Availability of content information does not improve performance on computerized case simulations

Thomas G. Lynch, Phillip D. Schneider

Research output: Contribution to journalArticlepeer-review

1 Scopus citations


Background: A previous study evaluated repeated, serial administrations of computer-based simulations. The data demonstrated an increase in scores across rotations during the academic year, but no difference between scores in successive years. Methods: The initial study only indirectly assessed the effect of information sharing on measured performance. To directly assess the effect of information transfer, 8 computer-based case simulations were administered over 2 consecutive years to 220 third-year students at the conclusion of 12 surgical clerkship rotations (6 per year). During the second year of administration information regarding content area, in the form of the case stem or introductory lead-in material, was provided to each rotation of students prior to the examination based on a sequential algorithm. Results: The data demonstrate no increase in overall mean score for the examination over the 2 years. Scores were significantly different for 2 of the 8 cases, increasing in the one and decreasing in the other. Conclusions: The data demonstrate no evidence that prior knowledge of content area influences the scores of successive classes on computerized models of performance assessment. (C) 2000 by Excerpta Medica, Inc.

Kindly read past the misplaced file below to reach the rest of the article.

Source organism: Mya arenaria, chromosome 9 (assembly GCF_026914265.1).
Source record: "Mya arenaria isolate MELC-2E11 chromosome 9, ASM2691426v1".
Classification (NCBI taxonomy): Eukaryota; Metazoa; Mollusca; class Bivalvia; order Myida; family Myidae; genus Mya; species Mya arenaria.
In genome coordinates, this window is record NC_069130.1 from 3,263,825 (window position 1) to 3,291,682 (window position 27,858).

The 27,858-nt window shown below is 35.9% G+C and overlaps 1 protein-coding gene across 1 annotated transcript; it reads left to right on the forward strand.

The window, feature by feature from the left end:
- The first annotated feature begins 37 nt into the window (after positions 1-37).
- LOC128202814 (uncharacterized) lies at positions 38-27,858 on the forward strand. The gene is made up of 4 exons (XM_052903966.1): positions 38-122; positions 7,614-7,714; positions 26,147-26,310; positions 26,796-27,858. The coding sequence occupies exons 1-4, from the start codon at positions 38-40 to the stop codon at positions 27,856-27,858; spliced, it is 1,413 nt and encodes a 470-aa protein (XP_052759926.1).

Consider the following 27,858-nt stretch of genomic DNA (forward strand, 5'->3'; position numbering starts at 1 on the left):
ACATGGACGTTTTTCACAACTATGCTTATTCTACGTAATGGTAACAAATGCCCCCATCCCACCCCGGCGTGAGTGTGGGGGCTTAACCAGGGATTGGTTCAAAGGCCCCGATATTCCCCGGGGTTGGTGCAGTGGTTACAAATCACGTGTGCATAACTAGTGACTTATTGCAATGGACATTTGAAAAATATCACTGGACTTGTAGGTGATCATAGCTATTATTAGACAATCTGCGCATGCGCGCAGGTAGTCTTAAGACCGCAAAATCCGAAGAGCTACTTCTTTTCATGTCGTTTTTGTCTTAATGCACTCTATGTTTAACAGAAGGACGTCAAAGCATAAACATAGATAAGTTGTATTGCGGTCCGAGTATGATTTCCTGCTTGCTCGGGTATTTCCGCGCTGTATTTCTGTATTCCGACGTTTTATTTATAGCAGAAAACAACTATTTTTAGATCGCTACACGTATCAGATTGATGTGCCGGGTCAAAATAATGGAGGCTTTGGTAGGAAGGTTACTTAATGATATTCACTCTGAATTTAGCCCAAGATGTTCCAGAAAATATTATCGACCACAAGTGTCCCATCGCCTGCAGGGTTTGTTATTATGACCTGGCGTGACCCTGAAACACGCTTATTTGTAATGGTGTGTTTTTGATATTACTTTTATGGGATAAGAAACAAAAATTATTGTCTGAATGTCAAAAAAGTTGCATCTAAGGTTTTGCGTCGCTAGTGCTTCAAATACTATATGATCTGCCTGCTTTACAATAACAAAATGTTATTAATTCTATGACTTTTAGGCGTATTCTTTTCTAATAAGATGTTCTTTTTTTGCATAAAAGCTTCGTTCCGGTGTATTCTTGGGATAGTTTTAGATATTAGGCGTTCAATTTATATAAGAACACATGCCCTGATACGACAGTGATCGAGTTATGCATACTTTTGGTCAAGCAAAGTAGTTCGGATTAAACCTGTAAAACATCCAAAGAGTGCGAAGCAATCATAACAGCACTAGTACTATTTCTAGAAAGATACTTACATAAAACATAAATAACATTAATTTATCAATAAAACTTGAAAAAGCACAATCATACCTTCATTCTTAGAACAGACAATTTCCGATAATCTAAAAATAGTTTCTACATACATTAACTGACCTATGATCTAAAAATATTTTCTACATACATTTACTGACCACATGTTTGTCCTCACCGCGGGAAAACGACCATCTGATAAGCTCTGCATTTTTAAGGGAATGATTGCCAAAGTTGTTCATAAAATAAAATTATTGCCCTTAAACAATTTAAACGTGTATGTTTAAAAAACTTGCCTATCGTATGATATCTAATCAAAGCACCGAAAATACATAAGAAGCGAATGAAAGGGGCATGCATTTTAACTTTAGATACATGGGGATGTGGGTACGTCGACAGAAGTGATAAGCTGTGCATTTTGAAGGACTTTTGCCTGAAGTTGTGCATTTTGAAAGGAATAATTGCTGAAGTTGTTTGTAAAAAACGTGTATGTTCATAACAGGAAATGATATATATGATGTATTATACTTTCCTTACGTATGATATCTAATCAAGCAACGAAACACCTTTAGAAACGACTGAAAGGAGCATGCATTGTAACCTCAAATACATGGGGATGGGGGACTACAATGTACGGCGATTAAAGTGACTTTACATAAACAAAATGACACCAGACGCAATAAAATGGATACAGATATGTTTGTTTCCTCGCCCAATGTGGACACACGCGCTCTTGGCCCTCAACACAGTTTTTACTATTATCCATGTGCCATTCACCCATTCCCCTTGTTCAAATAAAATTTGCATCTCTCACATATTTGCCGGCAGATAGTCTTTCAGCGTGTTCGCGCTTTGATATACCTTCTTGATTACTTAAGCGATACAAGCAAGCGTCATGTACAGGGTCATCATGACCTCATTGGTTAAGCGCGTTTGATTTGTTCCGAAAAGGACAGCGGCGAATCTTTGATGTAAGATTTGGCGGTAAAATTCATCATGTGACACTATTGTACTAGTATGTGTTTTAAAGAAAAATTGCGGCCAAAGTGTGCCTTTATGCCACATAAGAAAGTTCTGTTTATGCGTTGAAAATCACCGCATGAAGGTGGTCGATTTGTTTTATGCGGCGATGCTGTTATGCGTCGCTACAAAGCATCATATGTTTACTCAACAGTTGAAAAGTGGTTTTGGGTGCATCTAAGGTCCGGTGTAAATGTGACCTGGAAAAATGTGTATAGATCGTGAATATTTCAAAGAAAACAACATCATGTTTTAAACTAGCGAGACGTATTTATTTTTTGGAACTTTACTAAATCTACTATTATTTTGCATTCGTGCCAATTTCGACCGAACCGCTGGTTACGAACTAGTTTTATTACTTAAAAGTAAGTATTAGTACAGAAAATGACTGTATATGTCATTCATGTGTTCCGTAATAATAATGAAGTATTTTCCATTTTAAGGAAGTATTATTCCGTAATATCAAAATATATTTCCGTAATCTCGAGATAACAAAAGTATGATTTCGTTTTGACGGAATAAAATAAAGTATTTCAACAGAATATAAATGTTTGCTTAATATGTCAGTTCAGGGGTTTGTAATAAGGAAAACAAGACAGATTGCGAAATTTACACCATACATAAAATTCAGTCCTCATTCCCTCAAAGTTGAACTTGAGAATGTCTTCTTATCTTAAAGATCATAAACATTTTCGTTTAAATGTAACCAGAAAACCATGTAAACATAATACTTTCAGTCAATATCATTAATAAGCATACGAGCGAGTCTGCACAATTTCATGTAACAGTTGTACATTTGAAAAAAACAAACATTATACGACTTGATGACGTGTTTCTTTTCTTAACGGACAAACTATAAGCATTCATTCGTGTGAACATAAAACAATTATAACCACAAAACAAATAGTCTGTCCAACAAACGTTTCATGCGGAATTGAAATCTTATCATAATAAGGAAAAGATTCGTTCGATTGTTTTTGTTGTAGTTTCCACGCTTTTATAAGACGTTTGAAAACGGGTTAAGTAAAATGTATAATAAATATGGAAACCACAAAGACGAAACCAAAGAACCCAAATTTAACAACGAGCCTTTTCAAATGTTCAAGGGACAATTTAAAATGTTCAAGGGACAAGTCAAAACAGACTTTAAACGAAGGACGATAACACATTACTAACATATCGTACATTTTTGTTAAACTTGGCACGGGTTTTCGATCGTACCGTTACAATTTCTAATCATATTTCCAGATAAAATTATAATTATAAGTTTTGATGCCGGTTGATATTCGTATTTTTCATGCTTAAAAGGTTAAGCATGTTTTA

Original languageEnglish (US)
Pages (from-to)472-475
Number of pages4
JournalAmerican journal of surgery
Issue number6
StatePublished - Jun 2000
Externally publishedYes

ASJC Scopus subject areas

  • Surgery


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